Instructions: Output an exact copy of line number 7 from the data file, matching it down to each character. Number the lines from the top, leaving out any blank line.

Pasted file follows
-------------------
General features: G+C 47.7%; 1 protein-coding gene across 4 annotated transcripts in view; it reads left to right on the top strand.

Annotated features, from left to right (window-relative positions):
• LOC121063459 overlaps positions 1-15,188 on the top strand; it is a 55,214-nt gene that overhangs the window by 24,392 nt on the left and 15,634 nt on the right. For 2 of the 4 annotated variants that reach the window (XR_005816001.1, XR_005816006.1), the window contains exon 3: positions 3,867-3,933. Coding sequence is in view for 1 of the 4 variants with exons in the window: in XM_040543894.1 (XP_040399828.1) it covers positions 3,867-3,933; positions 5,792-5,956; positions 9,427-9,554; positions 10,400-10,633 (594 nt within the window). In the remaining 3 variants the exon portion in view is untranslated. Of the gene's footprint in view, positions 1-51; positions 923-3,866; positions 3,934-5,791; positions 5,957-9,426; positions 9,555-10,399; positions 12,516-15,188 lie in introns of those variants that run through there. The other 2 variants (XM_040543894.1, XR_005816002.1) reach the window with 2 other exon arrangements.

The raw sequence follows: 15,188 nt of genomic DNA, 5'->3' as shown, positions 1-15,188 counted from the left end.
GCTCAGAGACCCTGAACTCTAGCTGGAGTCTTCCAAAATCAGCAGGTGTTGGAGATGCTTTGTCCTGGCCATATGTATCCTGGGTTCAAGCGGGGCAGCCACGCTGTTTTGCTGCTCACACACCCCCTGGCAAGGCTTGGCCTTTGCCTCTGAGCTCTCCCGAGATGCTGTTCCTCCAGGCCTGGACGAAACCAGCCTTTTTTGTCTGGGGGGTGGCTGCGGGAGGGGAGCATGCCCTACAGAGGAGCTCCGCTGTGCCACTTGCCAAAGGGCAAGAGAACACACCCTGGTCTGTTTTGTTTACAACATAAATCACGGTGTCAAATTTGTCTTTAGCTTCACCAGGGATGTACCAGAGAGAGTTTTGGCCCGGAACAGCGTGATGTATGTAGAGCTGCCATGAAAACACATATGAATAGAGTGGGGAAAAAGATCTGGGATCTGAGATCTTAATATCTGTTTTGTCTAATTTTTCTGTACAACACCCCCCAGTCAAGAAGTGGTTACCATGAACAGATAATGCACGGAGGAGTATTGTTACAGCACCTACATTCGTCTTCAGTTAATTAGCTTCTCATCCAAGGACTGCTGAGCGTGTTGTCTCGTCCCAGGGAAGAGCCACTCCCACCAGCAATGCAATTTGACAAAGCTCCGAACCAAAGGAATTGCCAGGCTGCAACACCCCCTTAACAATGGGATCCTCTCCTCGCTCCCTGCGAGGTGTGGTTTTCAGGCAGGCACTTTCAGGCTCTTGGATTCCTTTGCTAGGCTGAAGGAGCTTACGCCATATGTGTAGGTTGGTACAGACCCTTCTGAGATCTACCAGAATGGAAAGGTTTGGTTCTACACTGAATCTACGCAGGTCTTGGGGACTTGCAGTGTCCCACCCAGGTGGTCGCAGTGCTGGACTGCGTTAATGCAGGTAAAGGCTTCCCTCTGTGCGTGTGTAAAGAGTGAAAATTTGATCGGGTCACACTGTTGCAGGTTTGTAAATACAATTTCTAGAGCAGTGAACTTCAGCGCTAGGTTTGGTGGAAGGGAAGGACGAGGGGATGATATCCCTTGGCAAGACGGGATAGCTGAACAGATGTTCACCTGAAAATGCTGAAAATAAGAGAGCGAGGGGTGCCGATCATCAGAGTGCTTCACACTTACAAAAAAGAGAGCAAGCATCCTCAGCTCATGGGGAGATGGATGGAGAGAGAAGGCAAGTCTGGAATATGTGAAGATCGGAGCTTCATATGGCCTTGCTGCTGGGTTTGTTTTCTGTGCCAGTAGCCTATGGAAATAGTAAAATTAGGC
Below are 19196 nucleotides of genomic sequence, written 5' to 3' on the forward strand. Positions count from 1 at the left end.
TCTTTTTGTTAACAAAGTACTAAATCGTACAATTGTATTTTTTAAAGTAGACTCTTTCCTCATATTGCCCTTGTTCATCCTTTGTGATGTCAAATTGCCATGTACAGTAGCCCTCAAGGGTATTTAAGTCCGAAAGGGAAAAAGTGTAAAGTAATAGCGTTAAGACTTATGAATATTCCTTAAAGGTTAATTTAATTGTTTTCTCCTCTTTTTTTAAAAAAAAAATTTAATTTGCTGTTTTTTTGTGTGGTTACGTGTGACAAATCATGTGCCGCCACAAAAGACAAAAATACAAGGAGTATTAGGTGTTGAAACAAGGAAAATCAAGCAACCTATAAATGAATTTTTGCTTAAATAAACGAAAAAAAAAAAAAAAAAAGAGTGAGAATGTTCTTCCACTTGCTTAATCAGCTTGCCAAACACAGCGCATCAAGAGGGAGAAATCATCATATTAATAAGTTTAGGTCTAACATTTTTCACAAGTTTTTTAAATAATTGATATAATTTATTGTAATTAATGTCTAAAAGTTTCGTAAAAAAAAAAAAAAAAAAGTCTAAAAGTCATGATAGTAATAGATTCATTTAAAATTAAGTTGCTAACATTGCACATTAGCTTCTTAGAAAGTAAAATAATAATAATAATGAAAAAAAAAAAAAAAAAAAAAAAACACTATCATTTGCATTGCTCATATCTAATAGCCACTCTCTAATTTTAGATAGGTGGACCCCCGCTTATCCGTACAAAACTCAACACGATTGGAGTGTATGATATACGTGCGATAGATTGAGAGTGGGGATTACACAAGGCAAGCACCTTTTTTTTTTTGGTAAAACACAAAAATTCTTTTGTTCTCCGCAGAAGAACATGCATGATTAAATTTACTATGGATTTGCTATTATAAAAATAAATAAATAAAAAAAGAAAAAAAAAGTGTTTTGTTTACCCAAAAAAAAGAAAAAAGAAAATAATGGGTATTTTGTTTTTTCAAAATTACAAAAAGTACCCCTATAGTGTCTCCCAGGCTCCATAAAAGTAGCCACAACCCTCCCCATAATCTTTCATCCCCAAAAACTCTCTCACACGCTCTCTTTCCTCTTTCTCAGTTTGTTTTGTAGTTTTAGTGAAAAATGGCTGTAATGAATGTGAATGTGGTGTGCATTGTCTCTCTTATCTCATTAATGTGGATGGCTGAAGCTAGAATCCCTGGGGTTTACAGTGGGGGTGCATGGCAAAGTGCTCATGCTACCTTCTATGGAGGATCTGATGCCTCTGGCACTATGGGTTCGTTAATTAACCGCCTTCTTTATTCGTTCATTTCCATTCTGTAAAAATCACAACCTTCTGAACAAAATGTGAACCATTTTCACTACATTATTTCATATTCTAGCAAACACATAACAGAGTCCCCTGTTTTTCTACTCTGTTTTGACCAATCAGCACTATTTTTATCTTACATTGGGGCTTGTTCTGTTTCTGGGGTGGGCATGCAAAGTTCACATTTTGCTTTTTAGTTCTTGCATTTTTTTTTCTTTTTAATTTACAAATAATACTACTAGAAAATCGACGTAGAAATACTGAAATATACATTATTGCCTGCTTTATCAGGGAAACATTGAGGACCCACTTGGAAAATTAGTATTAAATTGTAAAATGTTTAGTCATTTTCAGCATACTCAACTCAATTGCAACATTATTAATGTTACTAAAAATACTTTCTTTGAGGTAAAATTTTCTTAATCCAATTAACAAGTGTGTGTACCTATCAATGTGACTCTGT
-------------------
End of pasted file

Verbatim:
TCTTTTTGTTAACAAAGTACTAAATCGTACAATTGTATTTTTTAAAGTAGACTCTTTCCTCATATTGCCCTTGTTCATCCTTTGTGATGTCAAATTGCCATGTACAGTAGCCCTCAAGGGTATTTAAGTCCGAAAGGGAAAAAGTGTAAAGTAATAGCGTTAAGACTTATGAATATTCCTTAAAGGTTAATTTAATTGTTTTCTCCTCTTTTTTTAAAAAAAAAATTTAATTTGCTGTTTTTTTGTGTGGTTACGTGTGACAAATCATGTGCCGCCACAAAAGACAAAAATACAAGGAGTATTAGGTGTTGAAACAAGGAAAATCAAGCAACCTATAAATGAATTTTTGCTTAAATAAACGAAAAAAAAAAAAAAAAAAGAGTGAGAATGTTCTTCCACTTGCTTAATCAGCTTGCCAAACACAGCGCATCAAGAGGGAGAAATCATCATATTAATAAGTTTAGGTCTAACATTTTTCACAAGTTTTTTAAATAATTGATATAATTTATTGTAATTAATGTCTAAAAGTTTCGTAAAAAAAAAAAAAAAAAAGTCTAAAAGTCATGATAGTAATAGATTCATTTAAAATTAAGTTGCTAACATTGCACATTAGCTTCTTAGAAAGTAAAATAATAATAATAATGAAAAAAAAAAAAAAAAAAAAAAAACACTATCATTTGCATTGCTCATATCTAATAGCCACTCTCTAATTTTAGATAGGTGGACCCCCGCTTATCCGTACAAAACTCAACACGATTGGAGTGTATGATATACGTGCGATAGATTGAGAGTGGGGATTACACAAGGCAAGCACCTTTTTTTTTTTGGTAAAACACAAAAATTCTTTTGTTCTCCGCAGAAGAACATGCATGATTAAATTTACTATGGATTTGCTATTATAAAAATAAATAAATAAAAAAAGAAAAAAAAAGTGTTTTGTTTACCCAAAAAAAAGAAAAAAGAAAATAATGGGTATTTTGTTTTTTCAAAATTACAAAAAGTACCCCTATAGTGTCTCCCAGGCTCCATAAAAGTAGCCACAACCCTCCCCATAATCTTTCATCCCCAAAAACTCTCTCACACGCTCTCTTTCCTCTTTCTCAGTTTGTTTTGTAGTTTTAGTGAAAAATGGCTGTAATGAATGTGAATGTGGTGTGCATTGTCTCTCTTATCTCATTAATGTGGATGGCTGAAGCTAGAATCCCTGGGGTTTACAGTGGGGGTGCATGGCAAAGTGCTCATGCTACCTTCTATGGAGGATCTGATGCCTCTGGCACTATGGGTTCGTTAATTAACCGCCTTCTTTATTCGTTCATTTCCATTCTGTAAAAATCACAACCTTCTGAACAAAATGTGAACCATTTTCACTACATTATTTCATATTCTAGCAAACACATAACAGAGTCCCCTGTTTTTCTACTCTGTTTTGACCAATCAGCACTATTTTTATCTTACATTGGGGCTTGTTCTGTTTCTGGGGTGGGCATGCAAAGTTCACATTTTGCTTTTTAGTTCTTGCATTTTTTTTTCTTTTTAATTTACAAATAATACTACTAGAAAATCGACGTAGAAATACTGAAATATACATTATTGCCTGCTTTATCAGGGAAACATTGAGGACCCACTTGGAAAATTAGTATTAAATTGTAAAATGTTTAGTCATTTTCAGCATACTCAACTCAATTGCAACATTATTAATGTTACTAAAAATACTTTCTTTGAGGTAAAATTTTCTTAATCCAATTAACAAGTGTGTGTACCTATCAATGTGACTCTGT